Insights | By Howard Tiersky
ARE YOU GUILTY OF NEGLECTING THE VALUE IN YOUR CUSTOMER DATA?
ARE YOU GUILTY?
You probably have a lot of information about your customers stashed away in a variety of different databases, spreadsheets, and documents at your company.
But are you using that data to its maximum potential? Or are you guilty of Customer Data Neglect? If so, the punishment is sub-optimized business results, and it’s automatic—no judge or jury needs to convict you.
So how can you reform this behavior? Start by getting really clear on your most important customer research questions—things that, if you knew the answer, you could really make a difference in your business.
Think for a moment right now about what those are?
- Is it truly understanding why your customers choose your product over competitors? Or don’t?
- Is it finally figuring out why you have so many abandoned shopping carts in your ecommerce store?
- Or is it learning the areas where both you and your competitors are failing to fully meet customers needs—opportunities for potentially massive competitive differentiation.
Once you’ve created a preliminary list, become a detective and start your search for clues by leveraging the data and other customer information available within your organization to try to answer those questions.
Though for you will have to find it.
WHAT YOU ARE LOOKING FOR
Here are some of the key categories of data and information about customers that probably exists at your company:
In each category of data, you’ll probably need to do a little digging to find the right owners. Then, approach them with your list of research questions.
This is important, as many of these data sets can be vast.
Having those research questions in hand means that you are not just approaching the owners asking for gigabytes of data (which you probably wouldn’t be able to do anything with), but rather asking if they can help you leverage their data to answer specific questions.
For example, if you ask the digital operations team if they have data about web interactions, they almost certainly do.
But they can’t just “send” you that. It’s probably in multiple systems, and there are a variety of different types of data.
And even if they did, it’s not at all obvious what this data means.
If they were to send you a log of every user who went to the website in the last month and the specific pages they looked at, what would you do with that?
Alternatively, they could send you the current reports they generate regularly from that data, which might be useful, but those reports may not be slicing the data in a way that specifically answers your research questions.
WHAT IS DATA ANALYSIS?
Data analysis is the process of taking data sources and using them to answer the research questions you’ve defined.
The answer may be easy to find, or it might require clever digging.
And sometimes the answers are inconclusive, or one answer just raises five other questions.
That’s fine—that’s part of the fun.
Just gather the insights you gain, which you will compare with those you get from other data analysis research methods and add any new questions to the list.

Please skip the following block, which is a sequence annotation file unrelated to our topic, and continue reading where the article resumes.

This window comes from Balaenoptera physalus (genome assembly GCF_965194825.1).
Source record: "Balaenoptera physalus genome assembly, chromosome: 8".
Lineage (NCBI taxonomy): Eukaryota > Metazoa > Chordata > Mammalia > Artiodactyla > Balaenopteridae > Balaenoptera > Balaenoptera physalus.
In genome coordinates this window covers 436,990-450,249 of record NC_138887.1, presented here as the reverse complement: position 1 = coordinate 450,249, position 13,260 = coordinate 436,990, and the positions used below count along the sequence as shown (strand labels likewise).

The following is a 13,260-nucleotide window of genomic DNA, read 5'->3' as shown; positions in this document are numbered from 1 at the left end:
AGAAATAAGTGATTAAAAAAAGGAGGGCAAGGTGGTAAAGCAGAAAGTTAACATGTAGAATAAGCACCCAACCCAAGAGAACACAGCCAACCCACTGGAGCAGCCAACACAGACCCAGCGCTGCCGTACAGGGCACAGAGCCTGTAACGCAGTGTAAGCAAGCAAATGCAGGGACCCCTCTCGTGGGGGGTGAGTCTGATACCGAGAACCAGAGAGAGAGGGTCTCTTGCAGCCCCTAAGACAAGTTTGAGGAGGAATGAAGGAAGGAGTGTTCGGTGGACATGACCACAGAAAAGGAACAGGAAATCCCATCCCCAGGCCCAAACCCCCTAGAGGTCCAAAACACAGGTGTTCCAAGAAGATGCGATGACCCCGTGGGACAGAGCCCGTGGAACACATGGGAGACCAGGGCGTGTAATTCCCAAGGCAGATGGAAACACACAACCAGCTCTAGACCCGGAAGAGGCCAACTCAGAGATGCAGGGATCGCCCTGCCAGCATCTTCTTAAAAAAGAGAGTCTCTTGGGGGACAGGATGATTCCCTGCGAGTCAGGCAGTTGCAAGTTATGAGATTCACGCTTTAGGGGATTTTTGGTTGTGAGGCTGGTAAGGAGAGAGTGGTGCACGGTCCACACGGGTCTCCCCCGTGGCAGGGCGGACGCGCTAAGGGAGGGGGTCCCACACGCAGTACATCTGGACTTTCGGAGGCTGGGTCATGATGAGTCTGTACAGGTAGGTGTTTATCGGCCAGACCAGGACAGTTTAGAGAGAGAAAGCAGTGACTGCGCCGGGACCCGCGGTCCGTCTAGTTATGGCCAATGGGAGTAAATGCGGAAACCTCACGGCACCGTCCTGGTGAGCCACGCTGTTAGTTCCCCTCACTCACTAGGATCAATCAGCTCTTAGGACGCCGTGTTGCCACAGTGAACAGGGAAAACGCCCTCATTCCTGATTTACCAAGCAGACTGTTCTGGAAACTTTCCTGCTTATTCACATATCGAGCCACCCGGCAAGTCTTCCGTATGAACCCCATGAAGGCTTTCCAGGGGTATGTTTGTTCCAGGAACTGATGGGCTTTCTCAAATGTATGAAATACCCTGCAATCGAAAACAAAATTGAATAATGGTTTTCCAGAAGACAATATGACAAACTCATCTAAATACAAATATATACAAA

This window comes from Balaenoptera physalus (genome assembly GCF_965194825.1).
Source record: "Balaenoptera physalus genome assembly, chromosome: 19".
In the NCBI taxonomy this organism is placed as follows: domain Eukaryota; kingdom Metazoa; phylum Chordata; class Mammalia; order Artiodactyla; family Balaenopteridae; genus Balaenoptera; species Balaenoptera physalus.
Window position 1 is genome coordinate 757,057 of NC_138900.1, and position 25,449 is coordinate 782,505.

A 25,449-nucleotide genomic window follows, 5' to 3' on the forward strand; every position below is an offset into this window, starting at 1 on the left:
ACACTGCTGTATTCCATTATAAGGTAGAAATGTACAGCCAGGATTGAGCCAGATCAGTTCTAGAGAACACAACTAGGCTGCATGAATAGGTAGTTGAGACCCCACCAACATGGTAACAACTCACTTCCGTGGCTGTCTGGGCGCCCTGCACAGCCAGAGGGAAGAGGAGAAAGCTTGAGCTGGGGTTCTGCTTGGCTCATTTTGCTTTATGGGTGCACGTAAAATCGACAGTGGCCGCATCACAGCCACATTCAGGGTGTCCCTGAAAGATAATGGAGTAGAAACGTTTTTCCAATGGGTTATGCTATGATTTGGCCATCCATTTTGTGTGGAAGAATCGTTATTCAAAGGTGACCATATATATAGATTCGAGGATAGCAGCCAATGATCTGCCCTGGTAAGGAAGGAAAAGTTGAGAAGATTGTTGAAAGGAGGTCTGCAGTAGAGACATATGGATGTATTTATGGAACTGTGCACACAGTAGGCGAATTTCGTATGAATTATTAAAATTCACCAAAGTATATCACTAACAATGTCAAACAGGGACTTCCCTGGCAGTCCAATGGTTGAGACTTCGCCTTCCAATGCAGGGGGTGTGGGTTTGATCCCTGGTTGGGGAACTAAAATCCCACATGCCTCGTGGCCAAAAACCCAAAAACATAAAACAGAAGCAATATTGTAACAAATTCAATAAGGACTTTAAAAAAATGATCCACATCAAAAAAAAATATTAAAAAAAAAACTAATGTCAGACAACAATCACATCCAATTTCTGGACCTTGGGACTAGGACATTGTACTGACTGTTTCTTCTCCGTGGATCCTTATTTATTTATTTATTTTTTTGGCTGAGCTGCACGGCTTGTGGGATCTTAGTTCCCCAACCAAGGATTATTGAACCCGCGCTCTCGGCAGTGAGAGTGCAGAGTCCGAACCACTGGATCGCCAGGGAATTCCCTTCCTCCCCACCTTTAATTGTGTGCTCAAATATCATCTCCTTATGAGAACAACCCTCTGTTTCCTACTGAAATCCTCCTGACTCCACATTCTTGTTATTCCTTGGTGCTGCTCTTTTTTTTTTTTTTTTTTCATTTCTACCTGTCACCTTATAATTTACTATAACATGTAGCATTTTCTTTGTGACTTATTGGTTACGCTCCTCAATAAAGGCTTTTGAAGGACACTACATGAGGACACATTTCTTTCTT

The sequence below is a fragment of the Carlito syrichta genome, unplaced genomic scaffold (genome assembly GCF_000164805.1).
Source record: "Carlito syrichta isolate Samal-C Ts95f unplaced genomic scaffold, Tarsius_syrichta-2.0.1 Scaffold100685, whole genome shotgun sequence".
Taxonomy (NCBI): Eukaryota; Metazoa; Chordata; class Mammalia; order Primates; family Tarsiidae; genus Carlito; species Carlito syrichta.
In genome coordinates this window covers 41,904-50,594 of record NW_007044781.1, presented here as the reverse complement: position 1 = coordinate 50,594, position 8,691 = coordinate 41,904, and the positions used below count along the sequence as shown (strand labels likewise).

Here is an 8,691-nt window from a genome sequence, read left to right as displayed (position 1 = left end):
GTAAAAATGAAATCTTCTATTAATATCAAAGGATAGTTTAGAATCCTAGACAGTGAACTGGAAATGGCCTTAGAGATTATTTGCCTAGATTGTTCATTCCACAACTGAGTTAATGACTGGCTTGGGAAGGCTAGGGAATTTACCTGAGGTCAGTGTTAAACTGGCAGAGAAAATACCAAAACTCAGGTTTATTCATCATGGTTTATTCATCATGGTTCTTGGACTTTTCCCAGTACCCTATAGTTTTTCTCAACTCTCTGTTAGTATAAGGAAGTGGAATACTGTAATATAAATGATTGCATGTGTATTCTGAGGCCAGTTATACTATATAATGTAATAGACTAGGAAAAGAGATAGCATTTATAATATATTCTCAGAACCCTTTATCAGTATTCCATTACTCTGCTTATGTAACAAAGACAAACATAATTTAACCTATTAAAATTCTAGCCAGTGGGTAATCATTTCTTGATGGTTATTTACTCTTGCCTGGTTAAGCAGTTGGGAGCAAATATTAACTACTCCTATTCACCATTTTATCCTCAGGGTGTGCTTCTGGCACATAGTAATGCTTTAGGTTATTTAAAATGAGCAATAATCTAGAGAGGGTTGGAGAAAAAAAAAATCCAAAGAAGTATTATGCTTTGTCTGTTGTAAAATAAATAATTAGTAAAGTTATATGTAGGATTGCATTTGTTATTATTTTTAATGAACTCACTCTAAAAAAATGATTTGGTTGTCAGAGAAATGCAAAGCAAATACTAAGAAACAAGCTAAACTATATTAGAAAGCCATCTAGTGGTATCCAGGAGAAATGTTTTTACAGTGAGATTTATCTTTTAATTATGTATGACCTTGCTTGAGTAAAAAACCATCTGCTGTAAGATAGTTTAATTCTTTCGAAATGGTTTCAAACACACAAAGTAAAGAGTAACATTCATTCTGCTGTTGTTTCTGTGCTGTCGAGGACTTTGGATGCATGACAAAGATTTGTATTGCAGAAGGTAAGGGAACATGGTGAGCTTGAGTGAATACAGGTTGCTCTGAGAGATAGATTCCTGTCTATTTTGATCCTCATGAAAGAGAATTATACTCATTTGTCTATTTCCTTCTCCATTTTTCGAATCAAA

HOW TO CONDUCT AN ANALYSIS
The method by which you analyze a data source will be different depending on what kind of data it is.
For example, web traffic information tends to be composed of logs of interactions, typically with some kind of tool at the front end, like Omniture or Google Analytics.
There are people trained in using these tools. You need to get access to one of these people, either inside your company or a consultant, who can query the data set based on your research questions.
Other data sources might require quite different processes to analyze.
For example, if you are reviewing branding studies conducted by your marketing group, the “data” from these studies might be survey results or videos of focus groups.
In that last case, one technique is to send the video files to a transcription service such as Rev.com.
Once the videos are in text format you can search them for topics relevant to your research questions and either just read the transcripts or jump to the parts of the video that are most pertinent.
In every case, you will look to the data source with your list of research questions in hand to determine which research questions are potentially answered by it.
What’s different is that in one case you may need to review a PowerPoint presentation or watch some videos, while in another you may be number crunching in Excel or using proprietary tools like Tealeaf or Cognos to do the analysis, with aid from appropriately trained individuals.
Don’t be afraid of data sources that require skills that you don’t possess in order to be analyzed. You are a leader, not necessarily the “doer” of everything.
Your job is to focus these potentially diverse analysis activities by using and iterating your set of research questions.
My Wall Street Journal bestselling book, WINNING DIGITAL CUSTOMERS: THE ANTIDOTE TO IRRELEVANCE, goes into more detail how you can process different types of data in order to understand what customers really need. Access the first chapter for free by clicking this link https://WinningDigitalCustomers.com.